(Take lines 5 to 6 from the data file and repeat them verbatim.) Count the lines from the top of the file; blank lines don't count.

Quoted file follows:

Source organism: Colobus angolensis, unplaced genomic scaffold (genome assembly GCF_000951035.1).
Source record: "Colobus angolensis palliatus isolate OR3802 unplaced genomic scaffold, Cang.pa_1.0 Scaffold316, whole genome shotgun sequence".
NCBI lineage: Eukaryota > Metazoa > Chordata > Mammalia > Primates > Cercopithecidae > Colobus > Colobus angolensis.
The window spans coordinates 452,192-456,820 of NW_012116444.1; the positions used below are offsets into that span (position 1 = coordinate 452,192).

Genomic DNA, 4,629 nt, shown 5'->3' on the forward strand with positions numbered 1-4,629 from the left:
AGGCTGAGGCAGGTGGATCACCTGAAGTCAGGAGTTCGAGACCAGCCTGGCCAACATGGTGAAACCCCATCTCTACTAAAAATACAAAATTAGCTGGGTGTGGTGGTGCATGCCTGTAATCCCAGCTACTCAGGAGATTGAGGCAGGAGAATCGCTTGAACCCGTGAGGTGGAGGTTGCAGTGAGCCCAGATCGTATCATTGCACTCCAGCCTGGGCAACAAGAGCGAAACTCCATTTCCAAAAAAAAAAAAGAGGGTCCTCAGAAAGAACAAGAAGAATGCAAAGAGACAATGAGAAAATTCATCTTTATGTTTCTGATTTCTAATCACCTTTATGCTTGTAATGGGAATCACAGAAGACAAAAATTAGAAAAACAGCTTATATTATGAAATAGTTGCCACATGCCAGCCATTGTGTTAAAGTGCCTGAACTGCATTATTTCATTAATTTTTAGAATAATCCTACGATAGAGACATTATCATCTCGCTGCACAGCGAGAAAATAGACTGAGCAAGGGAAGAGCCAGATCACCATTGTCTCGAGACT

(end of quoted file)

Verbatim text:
Genomic DNA, 4,629 nt, shown 5'->3' on the forward strand with positions numbered 1-4,629 from the left:
AGGCTGAGGCAGGTGGATCACCTGAAGTCAGGAGTTCGAGACCAGCCTGGCCAACATGGTGAAACCCCATCTCTACTAAAAATACAAAATTAGCTGGGTGTGGTGGTGCATGCCTGTAATCCCAGCTACTCAGGAGATTGAGGCAGGAGAATCGCTTGAACCCGTGAGGTGGAGGTTGCAGTGAGCCCAGATCGTATCATTGCACTCCAGCCTGGGCAACAAGAGCGAAACTCCATTTCCAAAAAAAAAAAAGAGGGTCCTCAGAAAGAACAAGAAGAATGCAAAGAGACAATGAGAAAATTCATCTTTATGTTTCTGATTTCTAATCACCTTTATGCTTGTAATGGGAATCACAGAAGACAAAAATTAGAAAAACAGCTTATATTATGAAATAGTTGCCACATGCCAGCCATTGTGTTAAAGTGCCTGAACTGCATTATTTCATTAATTTTTAGAATAATCCTACGATAGAGACATTATCATCTCGCTGCACAGCGAGAAAATAGACTGAGCAAGGGAAGAGCCAGATCACCATTGTCTCGAGACT